Ever since the UK voted to leave the European Union and, in effect, withdrew itself from the Unified Patents Court Agreement, the question has been circulating as to where the “third centre” of the Central Division of the UPC would be based.
The original scheme was for the three divisions to be hosted in the member states with the highest patent activity, and those countries were Germany, the UK and France. Extending that rule after the departure of the UK, the next in line was Italy, but that gave rise to some concern in certain quarters.
UK lawyers initially sought ways in which the UK could maintain its membership and remain within the UPC, allowing it to host the third court. However, the government put a stop to that, so the question was at large again.
The Netherlands made a strong case based on the experience of its judiciary, and Ireland also put up a case based on its English language, common law roots, and friendship with the USA, likely to be the biggest customer of the new court outside Europe. Neither of those “bids” proceeded, in Ireland’s case not least because it has not yet ratified the UPC Agreement.
So attention turned back to Italy. There was a suggestion in some quarters that there was no need for a third court, and that Munich and Paris could “divide the spoils” between themselves. Indeed, within the last week there was what appeared to be an announcement to that effect.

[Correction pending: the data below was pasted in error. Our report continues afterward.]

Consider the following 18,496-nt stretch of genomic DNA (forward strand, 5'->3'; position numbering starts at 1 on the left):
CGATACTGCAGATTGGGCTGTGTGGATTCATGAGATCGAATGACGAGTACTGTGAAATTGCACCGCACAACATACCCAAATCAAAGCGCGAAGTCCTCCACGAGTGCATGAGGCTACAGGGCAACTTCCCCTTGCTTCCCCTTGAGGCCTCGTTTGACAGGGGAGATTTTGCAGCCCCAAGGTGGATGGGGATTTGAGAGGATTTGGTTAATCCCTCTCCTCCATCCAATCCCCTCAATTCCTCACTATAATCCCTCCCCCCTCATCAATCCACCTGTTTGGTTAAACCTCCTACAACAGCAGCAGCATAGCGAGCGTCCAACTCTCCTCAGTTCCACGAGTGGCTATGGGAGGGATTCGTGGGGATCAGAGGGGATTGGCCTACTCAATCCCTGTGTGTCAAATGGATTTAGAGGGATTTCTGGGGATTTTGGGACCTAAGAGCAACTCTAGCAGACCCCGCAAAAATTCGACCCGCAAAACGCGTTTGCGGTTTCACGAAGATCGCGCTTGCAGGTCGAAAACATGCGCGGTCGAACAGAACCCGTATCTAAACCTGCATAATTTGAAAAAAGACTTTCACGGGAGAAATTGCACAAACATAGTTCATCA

However, today we have the final word – the third court in the Central Division will be in Milan. There is no word yet as to the areas of competence which will be based there. Broadly speaking, London was due to host the Life Sciences cases, with Engineering in Munich and Tech in Paris. It must be possible that the allocation will change (and indeed the announcement earlier this week suggests as much), rather than passing all the Life Sciences cases to Milan. But for that detail we will have to wait and see.
For now, at last, the uncertainty is over and Milan can prepare to host the third court of the Central Division of the Unified Patents Court. No doubt the corks are popping in Milan today!
About the author(s)
Gordon Harris is part of the Global IP Leadership Team for Gowling WLG, working across all the firm's offices to help build the practice and develop new specialisms.
Alex has significant experience in patent litigation and licensing matters in the telecommunications, engineering and tech fields. Much of his experience has been multi-jurisdictional in nature.